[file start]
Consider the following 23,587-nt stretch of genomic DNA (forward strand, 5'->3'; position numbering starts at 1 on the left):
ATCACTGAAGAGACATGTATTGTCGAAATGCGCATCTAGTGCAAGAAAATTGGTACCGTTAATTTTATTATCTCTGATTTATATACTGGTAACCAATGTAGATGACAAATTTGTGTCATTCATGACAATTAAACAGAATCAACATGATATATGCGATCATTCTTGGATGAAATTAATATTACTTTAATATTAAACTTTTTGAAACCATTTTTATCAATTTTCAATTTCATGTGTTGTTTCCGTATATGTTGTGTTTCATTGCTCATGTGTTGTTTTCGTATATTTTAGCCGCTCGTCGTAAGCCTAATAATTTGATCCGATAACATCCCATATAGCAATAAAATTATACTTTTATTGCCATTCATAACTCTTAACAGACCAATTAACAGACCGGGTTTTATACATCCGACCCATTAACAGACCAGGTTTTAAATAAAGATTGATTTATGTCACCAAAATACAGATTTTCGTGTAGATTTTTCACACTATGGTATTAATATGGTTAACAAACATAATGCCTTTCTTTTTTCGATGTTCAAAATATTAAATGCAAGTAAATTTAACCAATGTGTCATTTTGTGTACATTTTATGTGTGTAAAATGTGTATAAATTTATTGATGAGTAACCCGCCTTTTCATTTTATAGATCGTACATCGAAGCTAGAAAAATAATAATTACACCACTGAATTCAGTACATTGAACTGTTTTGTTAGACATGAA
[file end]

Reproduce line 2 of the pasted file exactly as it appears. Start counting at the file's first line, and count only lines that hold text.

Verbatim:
ATCACTGAAGAGACATGTATTGTCGAAATGCGCATCTAGTGCAAGAAAATTGGTACCGTTAATTTTATTATCTCTGATTTATATACTGGTAACCAATGTAGATGACAAATTTGTGTCATTCATGACAATTAAACAGAATCAACATGATATATGCGATCATTCTTGGATGAAATTAATATTACTTTAATATTAAACTTTTTGAAACCATTTTTATCAATTTTCAATTTCATGTGTTGTTTCCGTATATGTTGTGTTTCATTGCTCATGTGTTGTTTTCGTATATTTTAGCCGCTCGTCGTAAGCCTAATAATTTGATCCGATAACATCCCATATAGCAATAAAATTATACTTTTATTGCCATTCATAACTCTTAACAGACCAATTAACAGACCGGGTTTTATACATCCGACCCATTAACAGACCAGGTTTTAAATAAAGATTGATTTATGTCACCAAAATACAGATTTTCGTGTAGATTTTTCACACTATGGTATTAATATGGTTAACAAACATAATGCCTTTCTTTTTTCGATGTTCAAAATATTAAATGCAAGTAAATTTAACCAATGTGTCATTTTGTGTACATTTTATGTGTGTAAAATGTGTATAAATTTATTGATGAGTAACCCGCCTTTTCATTTTATAGATCGTACATCGAAGCTAGAAAAATAATAATTACACCACTGAATTCAGTACATTGAACTGTTTTGTTAGACATGAA